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Frequently Asked Questions About Fault in a Pedestrian-Involved Car Accident

by Marie Caldwell

According to the Centers for Disease Control and Prevention, in 2013, over 150,000 pedestrians visited emergency rooms across America after being struck by a car. If you've recently been involved in a vehicle accident, and you were the driver who unintentionally struck a pedestrian, you might assume that because you were behind the wheel, you are automatically at fault.

However, before you concede, it's important to realize that there are instances where the pedestrian shares the blame for the accident, or could be deemed completely at fault. Here are a few frequently asked questions you might have concerning fault in a pedestrian-involved automobile accident:

Is a Pedestrian Every Completely at Fault for an Accident?

You've unintentionally struck a pedestrian, and assume that because you are the driver, you will be considered completely at fault for the accident. However, there are instances when the pedestrian might file a lawsuit, but they will actually be the party found at fault for the accident.

Here are a few instances when the court is more likely to deem the pedestrian responsible for an automobile accident:

  • A pedestrian who ignores the "walk" and "do not walk" signals
  • A pedestrian who runs out into traffic
  • A pedestrian who disrupts the flow of traffic
  • A pedestrian who doesn't use the crosswalk
  • A pedestrian who is walks into the street while under the influence of drugs or alcohol

If you are involved in an accident with a pedestrian, and you believe you are not at fault, it is critical to take the necessary steps to protect yourself. This includes interviewing witnesses of the crime, getting a copy of the police report and most importantly, hiring an attorney to help you through the process.

What Is Shared Fault?

There are other instances, however, when the fault cannot be established, or you will be asked to share fault with the pedestrian. Depending on the state in which you live, you will be bound by two different types of negligence: contributory negligence and comparative negligence.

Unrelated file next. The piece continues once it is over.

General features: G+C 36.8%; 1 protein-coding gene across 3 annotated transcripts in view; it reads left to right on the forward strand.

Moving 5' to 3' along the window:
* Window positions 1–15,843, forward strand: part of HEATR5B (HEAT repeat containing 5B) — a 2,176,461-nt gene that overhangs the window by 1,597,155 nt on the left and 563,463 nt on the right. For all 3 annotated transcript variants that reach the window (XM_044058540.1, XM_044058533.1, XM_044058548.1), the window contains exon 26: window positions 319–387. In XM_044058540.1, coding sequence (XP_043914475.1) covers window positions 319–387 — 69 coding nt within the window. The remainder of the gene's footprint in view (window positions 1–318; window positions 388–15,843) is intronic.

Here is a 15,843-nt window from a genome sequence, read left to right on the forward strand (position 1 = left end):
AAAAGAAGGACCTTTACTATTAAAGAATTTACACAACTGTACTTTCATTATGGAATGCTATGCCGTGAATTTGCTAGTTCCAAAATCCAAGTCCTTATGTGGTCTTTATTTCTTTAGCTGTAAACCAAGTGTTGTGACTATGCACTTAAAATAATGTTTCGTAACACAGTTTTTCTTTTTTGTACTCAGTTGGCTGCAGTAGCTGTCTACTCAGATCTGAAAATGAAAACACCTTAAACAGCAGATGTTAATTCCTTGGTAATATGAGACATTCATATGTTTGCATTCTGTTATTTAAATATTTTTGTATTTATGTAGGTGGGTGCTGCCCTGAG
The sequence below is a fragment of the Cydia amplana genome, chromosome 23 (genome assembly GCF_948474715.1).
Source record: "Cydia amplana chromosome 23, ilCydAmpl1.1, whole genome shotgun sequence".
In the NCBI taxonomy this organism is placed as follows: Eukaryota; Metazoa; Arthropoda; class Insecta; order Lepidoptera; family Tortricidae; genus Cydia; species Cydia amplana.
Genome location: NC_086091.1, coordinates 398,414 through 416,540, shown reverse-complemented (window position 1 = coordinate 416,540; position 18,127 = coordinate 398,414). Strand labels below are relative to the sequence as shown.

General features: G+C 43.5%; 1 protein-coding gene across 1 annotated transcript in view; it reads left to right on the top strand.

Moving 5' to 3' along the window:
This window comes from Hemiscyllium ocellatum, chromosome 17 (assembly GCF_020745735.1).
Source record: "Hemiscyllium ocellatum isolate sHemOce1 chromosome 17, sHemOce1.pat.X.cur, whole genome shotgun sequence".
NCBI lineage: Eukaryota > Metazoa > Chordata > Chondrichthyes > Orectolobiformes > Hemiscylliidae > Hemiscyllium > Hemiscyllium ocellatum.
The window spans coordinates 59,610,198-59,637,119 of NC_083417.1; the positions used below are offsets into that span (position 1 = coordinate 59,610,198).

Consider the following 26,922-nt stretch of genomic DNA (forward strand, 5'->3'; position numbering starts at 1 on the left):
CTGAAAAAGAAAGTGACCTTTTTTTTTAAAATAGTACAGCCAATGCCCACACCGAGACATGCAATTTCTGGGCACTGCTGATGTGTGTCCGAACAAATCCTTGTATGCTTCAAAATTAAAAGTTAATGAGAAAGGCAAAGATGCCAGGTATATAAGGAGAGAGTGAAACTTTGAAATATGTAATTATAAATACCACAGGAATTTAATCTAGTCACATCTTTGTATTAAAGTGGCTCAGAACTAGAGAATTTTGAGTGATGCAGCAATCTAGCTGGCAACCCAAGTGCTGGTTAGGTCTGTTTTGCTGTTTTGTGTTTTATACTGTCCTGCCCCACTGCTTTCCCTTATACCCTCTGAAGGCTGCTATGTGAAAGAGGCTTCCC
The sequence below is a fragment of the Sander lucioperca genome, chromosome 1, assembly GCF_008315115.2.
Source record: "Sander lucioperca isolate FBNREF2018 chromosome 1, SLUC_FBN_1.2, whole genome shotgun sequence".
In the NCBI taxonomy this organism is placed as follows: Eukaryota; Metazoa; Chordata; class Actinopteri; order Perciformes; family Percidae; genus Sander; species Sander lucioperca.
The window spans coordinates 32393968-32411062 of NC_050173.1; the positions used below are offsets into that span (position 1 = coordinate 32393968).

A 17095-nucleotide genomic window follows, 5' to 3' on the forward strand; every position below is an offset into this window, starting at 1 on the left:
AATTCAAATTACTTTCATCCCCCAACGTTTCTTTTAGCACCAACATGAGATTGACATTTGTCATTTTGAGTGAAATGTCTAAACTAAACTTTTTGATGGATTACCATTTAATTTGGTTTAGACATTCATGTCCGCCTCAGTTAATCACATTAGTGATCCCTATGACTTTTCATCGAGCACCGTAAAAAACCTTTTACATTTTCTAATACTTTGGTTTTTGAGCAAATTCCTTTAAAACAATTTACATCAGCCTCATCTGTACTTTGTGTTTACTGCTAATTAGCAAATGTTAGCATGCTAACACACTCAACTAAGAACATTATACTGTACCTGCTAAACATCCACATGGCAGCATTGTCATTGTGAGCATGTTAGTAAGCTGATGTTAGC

The majority of states follow a form of comparative negligence laws. Basically, under this law, the amount of money an individual can collect from an accident is based upon how much they are found at fault for the accident. For example, if you strike a pedestrian who was running across the street and that person was found 50 percent responsible for the accident, you will only need to pay for 50 percent of the amount awarded in the settlement.

A handful of states still utilize contributory negligence laws. Under these laws, if the pedestrian is found responsible for the accident in any way, they are not eligible to receive compensation from the driver.

If you're not sure about the negligence laws in your state, don't hesitate to contact your attorney.

What About My Insurance?

After you've contacted your attorney, your next phone call should be to your insurance provider. Depending on the type of coverage you have, and the details of the accident, there are ways for you to pay for the cost to repair your vehicle.

If you have collision insurance, chances are this coverage will pay for any necessary repairs to your vehicle, after you pay your deductible. Most insurance policies also feature bodily injury liability coverage. This coverage will be critical if you are found at fault, or live in a comparative negligence state because it will pay for the damages awarded to the pedestrian injured in the accident.

Being the driver in a pedestrian-involved accident can be confusing and scary. If you are ever in this situation, don't hesitate to contact an attorney such as Carl L. Britt, Jr. for any questions you might have about your state's laws.